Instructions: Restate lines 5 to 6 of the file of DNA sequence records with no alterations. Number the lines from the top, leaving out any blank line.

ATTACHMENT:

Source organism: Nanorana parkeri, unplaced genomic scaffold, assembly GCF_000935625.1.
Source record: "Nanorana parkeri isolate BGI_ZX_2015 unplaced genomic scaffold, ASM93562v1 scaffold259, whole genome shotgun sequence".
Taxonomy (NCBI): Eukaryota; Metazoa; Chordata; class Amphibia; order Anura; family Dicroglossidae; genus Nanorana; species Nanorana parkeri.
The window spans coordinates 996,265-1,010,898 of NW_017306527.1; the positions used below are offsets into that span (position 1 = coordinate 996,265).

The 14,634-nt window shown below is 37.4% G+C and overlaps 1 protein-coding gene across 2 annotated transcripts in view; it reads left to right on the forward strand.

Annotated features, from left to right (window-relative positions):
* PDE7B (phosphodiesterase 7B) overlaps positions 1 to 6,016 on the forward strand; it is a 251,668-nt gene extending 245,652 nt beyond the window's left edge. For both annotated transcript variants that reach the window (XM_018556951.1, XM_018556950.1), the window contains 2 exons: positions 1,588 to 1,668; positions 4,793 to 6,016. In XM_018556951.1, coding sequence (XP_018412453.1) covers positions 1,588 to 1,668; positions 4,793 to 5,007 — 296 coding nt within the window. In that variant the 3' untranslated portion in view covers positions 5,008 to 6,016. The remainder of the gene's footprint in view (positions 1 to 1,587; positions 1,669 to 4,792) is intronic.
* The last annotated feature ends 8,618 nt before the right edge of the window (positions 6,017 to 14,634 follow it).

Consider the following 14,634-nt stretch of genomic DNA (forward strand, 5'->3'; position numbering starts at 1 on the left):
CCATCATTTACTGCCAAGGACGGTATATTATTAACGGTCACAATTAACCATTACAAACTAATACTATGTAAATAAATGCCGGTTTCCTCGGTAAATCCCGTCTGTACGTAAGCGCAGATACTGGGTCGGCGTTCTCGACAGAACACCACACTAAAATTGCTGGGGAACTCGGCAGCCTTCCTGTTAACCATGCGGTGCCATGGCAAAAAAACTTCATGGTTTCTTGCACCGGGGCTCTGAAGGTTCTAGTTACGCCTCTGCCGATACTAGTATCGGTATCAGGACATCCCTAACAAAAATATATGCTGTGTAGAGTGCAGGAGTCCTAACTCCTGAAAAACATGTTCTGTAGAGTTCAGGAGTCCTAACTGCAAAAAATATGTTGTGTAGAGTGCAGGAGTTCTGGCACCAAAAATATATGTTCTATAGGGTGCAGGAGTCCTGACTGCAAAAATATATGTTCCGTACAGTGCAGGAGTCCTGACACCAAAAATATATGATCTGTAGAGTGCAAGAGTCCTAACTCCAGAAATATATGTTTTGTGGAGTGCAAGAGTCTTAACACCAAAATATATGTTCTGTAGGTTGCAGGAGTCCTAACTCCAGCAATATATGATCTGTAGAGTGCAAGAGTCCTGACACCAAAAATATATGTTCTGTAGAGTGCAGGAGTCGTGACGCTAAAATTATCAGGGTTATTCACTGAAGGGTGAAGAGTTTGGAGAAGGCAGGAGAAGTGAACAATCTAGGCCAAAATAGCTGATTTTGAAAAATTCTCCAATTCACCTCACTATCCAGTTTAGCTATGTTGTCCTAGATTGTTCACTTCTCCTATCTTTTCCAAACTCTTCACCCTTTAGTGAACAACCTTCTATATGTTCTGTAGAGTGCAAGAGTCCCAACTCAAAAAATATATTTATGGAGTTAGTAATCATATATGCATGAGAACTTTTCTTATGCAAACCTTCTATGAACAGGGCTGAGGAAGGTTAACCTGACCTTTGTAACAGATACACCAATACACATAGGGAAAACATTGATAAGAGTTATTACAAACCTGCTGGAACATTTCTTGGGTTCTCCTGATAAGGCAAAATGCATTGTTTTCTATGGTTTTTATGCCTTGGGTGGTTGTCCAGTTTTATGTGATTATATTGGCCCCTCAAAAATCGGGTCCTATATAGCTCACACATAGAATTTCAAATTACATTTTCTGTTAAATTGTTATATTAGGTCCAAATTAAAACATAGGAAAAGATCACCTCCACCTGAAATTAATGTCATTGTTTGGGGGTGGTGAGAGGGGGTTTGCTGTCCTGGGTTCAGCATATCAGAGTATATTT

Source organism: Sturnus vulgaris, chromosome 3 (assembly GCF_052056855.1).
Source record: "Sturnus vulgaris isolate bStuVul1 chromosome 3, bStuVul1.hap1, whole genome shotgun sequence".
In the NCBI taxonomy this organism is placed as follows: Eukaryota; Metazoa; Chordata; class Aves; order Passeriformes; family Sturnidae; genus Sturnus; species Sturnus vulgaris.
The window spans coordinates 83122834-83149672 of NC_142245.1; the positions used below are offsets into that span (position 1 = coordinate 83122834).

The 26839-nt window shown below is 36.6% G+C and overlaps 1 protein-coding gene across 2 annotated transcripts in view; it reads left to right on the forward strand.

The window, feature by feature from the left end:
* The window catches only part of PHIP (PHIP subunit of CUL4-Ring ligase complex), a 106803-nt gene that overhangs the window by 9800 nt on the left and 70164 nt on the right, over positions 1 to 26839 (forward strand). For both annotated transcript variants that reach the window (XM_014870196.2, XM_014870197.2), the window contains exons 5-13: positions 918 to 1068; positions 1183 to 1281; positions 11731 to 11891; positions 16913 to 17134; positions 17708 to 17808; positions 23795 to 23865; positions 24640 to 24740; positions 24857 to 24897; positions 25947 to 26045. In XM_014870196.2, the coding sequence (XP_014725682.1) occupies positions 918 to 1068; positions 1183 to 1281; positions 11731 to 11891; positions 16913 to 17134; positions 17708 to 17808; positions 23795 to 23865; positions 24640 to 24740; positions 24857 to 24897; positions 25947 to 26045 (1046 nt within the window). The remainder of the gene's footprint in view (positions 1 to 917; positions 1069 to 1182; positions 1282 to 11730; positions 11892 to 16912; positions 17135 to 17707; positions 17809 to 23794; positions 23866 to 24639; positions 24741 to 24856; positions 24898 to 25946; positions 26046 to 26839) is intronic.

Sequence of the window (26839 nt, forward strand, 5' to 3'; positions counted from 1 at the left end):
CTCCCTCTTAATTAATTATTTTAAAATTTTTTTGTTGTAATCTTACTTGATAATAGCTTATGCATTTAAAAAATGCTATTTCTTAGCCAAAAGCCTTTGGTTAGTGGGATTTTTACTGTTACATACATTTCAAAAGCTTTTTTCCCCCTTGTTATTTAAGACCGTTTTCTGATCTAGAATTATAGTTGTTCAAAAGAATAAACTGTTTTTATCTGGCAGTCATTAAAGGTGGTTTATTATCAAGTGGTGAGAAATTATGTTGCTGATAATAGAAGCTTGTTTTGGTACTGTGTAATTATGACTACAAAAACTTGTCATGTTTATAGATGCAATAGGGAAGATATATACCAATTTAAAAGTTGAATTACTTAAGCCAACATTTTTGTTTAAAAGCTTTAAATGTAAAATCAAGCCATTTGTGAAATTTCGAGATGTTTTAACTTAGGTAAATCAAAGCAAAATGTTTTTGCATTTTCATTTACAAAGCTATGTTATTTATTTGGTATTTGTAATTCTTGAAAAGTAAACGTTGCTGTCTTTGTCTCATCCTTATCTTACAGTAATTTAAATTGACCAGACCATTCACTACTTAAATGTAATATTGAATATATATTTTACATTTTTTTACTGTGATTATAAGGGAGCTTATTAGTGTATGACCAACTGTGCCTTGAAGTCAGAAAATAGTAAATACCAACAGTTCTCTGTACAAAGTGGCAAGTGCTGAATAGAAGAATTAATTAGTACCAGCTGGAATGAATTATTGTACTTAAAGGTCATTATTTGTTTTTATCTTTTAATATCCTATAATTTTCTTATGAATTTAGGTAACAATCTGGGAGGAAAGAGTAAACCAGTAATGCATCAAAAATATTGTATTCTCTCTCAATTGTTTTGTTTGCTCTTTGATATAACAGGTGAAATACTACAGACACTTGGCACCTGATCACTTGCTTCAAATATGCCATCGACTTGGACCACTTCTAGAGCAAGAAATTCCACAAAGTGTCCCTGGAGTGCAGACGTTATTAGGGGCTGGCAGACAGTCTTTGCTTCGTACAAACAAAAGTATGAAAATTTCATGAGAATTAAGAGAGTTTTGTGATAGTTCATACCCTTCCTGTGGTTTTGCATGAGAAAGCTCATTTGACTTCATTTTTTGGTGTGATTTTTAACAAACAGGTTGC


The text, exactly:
The 14,634-nt window shown below is 37.4% G+C and overlaps 1 protein-coding gene across 2 annotated transcripts in view; it reads left to right on the forward strand.

Annotated features, from left to right (window-relative positions):